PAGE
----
To determine which data to maintain in cache memory, a process called the "least recently used" or "LRU" algorithm preferably is implemented by the processor 50 or some other processing circuitry. In accordance with conventional techniques, the LRU algorithm replaces the least recently used cache line in an associative set when there are no empty slots in the cache. One skilled in the art will appreciate that there are several similar line replacement algorithms that could be employed without affecting the operation of this invention.
There are several different types of cache memory that have been implemented and which can be used in the design of the secondary cache memory. One type of implementation is a write through system, in which all data written to system memory is written through the cache memory. In a write-through system, the data stored in the cache memory mirrors the corresponding data in conventional memory, because as one is changed, so is the other. As a result, data in the system memory is identical with the contents of the cache memory. The write through method therefore maintains a balance between system memory and cache memory.
Another alternative design that consumes potentially less memory bandwidth is a writeback system. In this type of system, not every write operation of the processor to the cache memory leads to a write operation in system memory. As long as the processor writes data to addresses already stored in cache memory, there is no writeback to conventional memory, and the corresponding address in the cache memory is modified. When the processor obtains data from the cache memory, the data bus is checked to determine whether the accessed address has been modified in the cache memory. If it has been modified, the address and corresponding data is read from cache memory. Consequently, in the write back design, the data stored in cache memory is not always consistent with the data stored in the system memory.
Referring now to FIGS. 2 and 4, the control and status register 115 of the cache controller 110 includes several dedicated bits that represent certain control and status information, including:
(1) Whether the cache is on or off, as determined by the value in bit A (for example, a binary "1" may turn the cache on, while a binary "0" may turn the cache off);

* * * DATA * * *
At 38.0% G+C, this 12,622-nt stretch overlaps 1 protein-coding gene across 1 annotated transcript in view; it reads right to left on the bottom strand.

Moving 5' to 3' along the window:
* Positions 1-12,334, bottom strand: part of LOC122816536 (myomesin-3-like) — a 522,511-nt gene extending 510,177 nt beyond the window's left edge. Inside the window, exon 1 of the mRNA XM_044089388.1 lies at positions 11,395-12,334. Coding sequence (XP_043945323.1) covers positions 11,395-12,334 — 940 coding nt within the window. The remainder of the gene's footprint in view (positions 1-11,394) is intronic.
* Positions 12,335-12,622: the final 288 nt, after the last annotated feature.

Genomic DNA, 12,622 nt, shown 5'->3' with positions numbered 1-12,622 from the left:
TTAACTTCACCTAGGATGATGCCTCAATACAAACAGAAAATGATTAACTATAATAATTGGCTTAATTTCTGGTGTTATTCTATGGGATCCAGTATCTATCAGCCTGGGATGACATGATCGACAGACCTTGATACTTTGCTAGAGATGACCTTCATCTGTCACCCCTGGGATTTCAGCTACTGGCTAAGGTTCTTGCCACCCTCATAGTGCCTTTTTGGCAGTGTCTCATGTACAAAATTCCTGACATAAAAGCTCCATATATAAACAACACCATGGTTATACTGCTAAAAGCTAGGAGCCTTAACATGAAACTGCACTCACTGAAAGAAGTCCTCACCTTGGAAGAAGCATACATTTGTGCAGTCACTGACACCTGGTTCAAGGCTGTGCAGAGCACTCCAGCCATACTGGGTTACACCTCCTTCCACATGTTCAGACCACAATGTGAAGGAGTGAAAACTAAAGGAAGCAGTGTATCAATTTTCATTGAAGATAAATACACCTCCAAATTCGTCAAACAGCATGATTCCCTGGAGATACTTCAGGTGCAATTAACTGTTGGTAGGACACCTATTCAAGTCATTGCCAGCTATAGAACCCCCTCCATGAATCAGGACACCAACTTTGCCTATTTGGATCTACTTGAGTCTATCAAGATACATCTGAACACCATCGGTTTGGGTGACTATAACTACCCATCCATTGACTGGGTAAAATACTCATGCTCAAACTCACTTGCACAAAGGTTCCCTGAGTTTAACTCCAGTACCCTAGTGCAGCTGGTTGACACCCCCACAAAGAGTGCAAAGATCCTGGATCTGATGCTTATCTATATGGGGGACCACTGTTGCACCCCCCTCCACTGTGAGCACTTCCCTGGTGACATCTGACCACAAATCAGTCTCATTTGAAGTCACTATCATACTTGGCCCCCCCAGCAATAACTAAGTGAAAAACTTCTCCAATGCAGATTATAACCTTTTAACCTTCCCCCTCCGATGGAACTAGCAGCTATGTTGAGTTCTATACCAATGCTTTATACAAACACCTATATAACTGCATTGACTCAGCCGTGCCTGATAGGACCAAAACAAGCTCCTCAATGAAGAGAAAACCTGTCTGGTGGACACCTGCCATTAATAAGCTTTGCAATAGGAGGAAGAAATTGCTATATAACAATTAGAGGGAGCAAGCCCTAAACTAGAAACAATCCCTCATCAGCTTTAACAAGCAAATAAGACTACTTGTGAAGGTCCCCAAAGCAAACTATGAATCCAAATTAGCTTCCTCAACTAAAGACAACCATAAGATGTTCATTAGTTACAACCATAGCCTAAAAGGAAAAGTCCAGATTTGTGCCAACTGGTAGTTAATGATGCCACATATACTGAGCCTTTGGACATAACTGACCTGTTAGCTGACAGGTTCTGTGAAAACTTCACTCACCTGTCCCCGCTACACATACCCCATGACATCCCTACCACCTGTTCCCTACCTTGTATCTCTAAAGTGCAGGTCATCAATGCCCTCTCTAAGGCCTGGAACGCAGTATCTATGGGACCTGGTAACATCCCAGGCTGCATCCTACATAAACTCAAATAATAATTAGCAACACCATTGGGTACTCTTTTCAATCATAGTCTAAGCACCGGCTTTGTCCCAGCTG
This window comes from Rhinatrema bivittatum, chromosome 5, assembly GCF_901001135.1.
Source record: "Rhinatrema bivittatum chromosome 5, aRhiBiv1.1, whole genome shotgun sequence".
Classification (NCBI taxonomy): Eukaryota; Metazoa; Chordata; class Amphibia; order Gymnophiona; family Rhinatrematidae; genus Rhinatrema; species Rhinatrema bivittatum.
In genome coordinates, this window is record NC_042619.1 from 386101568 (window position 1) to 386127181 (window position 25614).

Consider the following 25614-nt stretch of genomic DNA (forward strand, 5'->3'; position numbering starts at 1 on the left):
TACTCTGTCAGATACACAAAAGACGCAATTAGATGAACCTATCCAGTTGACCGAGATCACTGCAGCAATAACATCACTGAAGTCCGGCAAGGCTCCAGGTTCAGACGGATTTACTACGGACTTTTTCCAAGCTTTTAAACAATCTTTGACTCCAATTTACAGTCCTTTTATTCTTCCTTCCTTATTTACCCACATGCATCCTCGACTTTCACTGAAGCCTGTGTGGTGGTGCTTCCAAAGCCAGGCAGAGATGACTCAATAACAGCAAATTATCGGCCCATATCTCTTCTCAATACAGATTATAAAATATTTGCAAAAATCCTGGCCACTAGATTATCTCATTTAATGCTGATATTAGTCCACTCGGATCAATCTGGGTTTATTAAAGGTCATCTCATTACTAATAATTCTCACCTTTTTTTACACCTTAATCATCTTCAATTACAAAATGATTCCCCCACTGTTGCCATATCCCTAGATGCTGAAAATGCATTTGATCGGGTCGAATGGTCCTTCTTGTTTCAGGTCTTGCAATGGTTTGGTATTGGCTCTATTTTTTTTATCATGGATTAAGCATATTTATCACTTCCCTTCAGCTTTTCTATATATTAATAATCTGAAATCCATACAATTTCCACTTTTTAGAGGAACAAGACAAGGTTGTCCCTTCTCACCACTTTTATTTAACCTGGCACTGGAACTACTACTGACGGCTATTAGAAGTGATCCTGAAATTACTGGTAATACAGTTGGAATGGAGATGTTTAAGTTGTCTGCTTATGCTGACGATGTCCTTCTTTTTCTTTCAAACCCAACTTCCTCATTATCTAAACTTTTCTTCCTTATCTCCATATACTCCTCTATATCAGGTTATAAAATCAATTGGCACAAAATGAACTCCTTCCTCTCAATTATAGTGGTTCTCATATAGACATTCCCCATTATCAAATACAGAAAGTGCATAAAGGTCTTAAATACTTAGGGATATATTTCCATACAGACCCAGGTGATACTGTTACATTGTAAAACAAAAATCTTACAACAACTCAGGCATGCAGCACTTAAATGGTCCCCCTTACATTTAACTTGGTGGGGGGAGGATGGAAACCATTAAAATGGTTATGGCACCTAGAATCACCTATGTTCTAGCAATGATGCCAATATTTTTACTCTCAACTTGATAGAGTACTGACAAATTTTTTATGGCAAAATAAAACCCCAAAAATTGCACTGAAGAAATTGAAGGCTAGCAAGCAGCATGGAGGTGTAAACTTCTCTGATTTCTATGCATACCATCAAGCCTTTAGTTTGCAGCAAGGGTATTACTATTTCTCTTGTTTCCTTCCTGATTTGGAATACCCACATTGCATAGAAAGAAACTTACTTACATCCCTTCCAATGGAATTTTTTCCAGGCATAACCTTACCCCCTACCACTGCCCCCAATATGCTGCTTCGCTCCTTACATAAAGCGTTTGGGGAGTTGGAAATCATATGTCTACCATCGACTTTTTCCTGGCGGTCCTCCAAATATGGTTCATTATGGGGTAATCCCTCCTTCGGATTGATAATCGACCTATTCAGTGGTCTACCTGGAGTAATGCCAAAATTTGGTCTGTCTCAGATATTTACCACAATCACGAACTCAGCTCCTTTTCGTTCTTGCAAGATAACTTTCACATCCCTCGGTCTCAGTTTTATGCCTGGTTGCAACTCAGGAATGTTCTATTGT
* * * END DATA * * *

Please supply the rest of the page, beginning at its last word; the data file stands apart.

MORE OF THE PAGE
(2) Whether the write back lines in the cache memory are "clean" or "dirty", as indicated by the value in bit B (for example, a digital "1" may indicate that the write back lines are clean, that is, coherent with conventional memory, while a digital "0" may indicate that some of the write back lines in cache memory are dirty and not consistent with conventional memory); and
(3) Whether the contents of the cache memory are valid or invalid, as indicated by the value of bit C (for example, a digital "1" may indicate that the contents of cache memory are valid, while a digital "0" may indicate that some or all of the contents of cache memory are invalid).
One skilled in the art will understand that the location of these bits may vary in the control and status register 115, or may even be located in separate registers. Similarly, while the control and status register 115 has been depicted as an eight bit register, one skilled in the art will understand that the size of this register may vary.
The on/off state, which is controlled by the value in bit A of the control and status register 115, determines whether the secondary memory cache 120 will be on or off. In the preferred embodiment, the secondary cache is turned off during periods of processor inactivity to conserve battery power of the portable computer 25. Alternatively, in addition to turning off the cache memory 120, the cache controller 110 may be placed in a low power state to further minimize power consumption.